ANA-2 Constituents of Cannabis sativa (Stereochemistry)

Constituents of Cannabis sativa L.

The Analytical folder is packed full of data. This paper lists out a shit pile of cannabinoids, and gives a bunch of info on Isomers

Positional isomers
Another phenomenon that can be investigated with cannabinoids and related compounds is positional isomers such as A’-tetrahydrocannabinol acid A (D9-THC-acid A) and A9-tetrahydrocannabinol acid B (D9-THC acid B) and cannabichromene (CBC) and iso-cannabichromene (iso-CBC) (see Figs. 5 and 6).
The only difference in these compounds is that two of the groups attached to the aromatic ring are interchanged.

Double bond isomers
Another interesting analytical problem of the cannabinoid molecules is that of distinguishing between compounds which differ on1 in the position of a single double bond e.g. D8, D9, D9(11)-tetrahydrocannabinols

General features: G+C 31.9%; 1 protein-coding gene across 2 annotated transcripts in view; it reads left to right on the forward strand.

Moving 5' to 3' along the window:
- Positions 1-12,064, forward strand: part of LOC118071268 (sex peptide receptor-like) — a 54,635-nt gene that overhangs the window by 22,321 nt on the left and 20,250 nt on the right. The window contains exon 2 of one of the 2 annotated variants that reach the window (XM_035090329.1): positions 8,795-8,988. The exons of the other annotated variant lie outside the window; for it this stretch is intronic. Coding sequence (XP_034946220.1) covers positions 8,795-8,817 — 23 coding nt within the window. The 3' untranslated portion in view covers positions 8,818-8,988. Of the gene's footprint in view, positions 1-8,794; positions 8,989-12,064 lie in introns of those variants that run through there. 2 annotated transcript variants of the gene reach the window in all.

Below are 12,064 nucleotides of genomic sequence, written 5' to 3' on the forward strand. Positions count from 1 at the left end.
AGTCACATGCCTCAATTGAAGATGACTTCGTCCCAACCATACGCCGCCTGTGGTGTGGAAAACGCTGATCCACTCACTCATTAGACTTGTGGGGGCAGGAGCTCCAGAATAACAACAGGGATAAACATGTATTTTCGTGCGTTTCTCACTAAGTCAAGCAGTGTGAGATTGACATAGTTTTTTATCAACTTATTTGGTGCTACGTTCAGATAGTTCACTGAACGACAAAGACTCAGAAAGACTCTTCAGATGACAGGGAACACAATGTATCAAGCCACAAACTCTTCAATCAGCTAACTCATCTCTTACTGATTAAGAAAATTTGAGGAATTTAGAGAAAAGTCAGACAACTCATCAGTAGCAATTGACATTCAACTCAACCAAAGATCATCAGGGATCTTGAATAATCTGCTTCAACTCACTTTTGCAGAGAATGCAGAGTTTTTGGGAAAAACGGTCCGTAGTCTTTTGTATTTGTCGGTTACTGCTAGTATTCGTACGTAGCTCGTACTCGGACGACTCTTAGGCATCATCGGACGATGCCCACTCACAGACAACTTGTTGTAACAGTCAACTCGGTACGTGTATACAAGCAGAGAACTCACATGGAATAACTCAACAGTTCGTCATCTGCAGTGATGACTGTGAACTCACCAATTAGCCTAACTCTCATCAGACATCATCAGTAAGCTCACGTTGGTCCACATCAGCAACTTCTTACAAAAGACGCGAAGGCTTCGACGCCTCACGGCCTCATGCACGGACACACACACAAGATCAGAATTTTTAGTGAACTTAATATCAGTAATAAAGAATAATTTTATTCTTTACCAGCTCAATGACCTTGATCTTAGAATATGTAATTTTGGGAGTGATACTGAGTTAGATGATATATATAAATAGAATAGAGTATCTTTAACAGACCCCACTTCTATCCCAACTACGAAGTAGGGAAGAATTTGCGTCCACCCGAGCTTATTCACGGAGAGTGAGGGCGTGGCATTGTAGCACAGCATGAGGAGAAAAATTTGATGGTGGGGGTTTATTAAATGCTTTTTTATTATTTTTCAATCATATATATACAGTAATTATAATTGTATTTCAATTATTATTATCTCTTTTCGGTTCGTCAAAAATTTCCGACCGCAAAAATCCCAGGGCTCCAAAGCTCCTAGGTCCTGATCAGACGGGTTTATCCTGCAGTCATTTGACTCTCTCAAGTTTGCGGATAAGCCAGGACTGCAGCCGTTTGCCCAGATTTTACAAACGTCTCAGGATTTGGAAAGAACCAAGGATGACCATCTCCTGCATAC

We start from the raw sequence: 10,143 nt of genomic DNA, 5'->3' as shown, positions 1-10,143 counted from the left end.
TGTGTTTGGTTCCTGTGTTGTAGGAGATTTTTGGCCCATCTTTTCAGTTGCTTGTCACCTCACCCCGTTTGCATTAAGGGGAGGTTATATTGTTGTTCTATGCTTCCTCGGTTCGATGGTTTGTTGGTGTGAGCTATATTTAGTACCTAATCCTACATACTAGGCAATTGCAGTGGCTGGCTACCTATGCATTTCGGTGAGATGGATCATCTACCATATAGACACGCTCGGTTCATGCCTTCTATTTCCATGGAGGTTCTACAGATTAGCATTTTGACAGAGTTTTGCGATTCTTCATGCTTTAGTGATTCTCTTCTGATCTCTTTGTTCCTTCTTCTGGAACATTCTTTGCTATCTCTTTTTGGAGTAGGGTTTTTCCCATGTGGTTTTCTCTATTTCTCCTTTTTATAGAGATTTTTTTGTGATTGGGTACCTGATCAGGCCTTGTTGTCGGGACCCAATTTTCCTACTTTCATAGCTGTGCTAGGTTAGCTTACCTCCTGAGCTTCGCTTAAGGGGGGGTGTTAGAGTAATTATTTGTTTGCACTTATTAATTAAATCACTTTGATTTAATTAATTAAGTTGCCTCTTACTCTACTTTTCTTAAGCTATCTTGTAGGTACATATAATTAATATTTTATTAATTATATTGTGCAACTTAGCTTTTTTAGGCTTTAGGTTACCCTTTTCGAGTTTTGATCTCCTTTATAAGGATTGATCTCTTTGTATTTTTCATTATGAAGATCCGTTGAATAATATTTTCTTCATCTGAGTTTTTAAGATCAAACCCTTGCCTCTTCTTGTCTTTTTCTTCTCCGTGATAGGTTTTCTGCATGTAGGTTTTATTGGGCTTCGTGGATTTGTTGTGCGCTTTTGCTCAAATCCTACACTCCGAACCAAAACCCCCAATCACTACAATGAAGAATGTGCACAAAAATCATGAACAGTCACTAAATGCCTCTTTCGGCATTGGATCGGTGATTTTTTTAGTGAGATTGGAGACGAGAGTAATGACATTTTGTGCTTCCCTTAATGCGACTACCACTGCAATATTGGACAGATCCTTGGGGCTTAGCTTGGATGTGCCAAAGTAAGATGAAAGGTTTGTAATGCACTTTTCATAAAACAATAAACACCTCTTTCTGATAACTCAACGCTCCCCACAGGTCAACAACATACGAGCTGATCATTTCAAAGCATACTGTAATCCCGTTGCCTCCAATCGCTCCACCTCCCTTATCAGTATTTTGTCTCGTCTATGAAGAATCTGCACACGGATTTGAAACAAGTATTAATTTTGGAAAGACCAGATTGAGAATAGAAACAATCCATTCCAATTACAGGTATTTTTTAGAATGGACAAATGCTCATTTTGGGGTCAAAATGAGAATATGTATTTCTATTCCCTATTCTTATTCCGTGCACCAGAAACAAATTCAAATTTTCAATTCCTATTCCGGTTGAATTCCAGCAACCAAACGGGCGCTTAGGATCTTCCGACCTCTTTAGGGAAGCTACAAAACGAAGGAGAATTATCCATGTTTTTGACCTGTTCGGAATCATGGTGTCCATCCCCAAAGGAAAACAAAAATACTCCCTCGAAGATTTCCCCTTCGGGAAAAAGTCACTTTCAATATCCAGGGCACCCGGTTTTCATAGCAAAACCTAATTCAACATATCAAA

Subtleties in the electron voltage SIM graphs of these compounds enable one to distinguish between these isomers.

And even more if you want to get more technical than this journal entry…

Compounds with the same molecular weight
Several cannabinoids have molecular weight 314 including D8-, D9- and D9(11)-THC, as well as cannabidiol
(CBD), cannabicitran (CBT), cannabichromene (CBC) and cannabicyclol (CBL). These seven compounds could be subdivided into two groups based on the base peak.
The base peak for D8-, D9- and D9(11)-THC is the molecular ion, while it is the [M-83]’ ion for the other
compounds. The THC compounds can be distinguished from one another as indicated previously and from the
latter group by the base peak.


Ah yes, there’s the stereochemistry info I was looking for.

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